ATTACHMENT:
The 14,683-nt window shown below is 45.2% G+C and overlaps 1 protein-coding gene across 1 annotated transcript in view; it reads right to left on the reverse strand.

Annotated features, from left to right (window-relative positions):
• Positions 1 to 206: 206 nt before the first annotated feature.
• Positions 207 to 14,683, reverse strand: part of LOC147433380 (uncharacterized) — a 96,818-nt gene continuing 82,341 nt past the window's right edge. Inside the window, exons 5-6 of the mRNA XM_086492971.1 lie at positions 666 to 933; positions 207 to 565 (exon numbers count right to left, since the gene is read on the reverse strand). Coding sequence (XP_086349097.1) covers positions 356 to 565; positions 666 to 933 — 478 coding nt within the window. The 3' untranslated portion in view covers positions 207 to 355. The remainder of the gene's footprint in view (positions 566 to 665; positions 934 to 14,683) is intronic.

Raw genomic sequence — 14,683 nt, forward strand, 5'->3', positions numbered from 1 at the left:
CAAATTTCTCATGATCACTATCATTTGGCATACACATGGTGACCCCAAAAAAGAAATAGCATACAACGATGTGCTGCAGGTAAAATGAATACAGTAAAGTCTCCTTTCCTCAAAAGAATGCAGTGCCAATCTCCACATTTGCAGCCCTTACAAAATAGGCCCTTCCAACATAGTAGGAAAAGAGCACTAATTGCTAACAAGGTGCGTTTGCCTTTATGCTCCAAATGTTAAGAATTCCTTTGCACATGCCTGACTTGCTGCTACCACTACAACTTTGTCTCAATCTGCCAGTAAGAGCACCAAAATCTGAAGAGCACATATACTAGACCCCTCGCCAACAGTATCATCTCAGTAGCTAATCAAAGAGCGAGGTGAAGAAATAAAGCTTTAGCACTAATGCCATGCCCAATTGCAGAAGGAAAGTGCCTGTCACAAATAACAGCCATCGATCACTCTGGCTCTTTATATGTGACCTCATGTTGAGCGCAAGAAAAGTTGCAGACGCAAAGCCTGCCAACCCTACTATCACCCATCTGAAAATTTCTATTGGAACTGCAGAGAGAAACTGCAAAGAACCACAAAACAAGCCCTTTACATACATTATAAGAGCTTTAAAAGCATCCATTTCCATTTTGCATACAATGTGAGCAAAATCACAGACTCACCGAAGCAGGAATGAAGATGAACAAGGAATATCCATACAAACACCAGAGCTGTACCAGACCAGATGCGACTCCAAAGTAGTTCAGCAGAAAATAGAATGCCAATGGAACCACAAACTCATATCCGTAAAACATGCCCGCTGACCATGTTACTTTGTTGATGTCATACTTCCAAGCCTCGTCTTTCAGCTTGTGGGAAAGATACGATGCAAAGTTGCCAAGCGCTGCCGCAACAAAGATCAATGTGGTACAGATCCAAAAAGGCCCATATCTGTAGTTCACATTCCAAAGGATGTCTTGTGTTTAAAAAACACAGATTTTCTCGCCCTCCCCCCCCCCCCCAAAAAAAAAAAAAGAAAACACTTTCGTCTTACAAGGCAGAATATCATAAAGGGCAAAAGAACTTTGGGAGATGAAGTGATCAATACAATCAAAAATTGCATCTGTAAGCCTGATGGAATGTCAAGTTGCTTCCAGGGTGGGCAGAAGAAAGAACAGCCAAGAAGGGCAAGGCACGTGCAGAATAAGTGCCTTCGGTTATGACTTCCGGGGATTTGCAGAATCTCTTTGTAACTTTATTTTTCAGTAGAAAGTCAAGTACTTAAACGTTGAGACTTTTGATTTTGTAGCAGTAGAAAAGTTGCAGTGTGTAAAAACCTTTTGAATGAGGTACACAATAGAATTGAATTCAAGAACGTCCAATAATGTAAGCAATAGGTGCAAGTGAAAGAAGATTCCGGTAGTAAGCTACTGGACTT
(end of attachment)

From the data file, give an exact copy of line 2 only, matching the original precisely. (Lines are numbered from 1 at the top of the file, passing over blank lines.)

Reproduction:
Annotated features, from left to right (window-relative positions):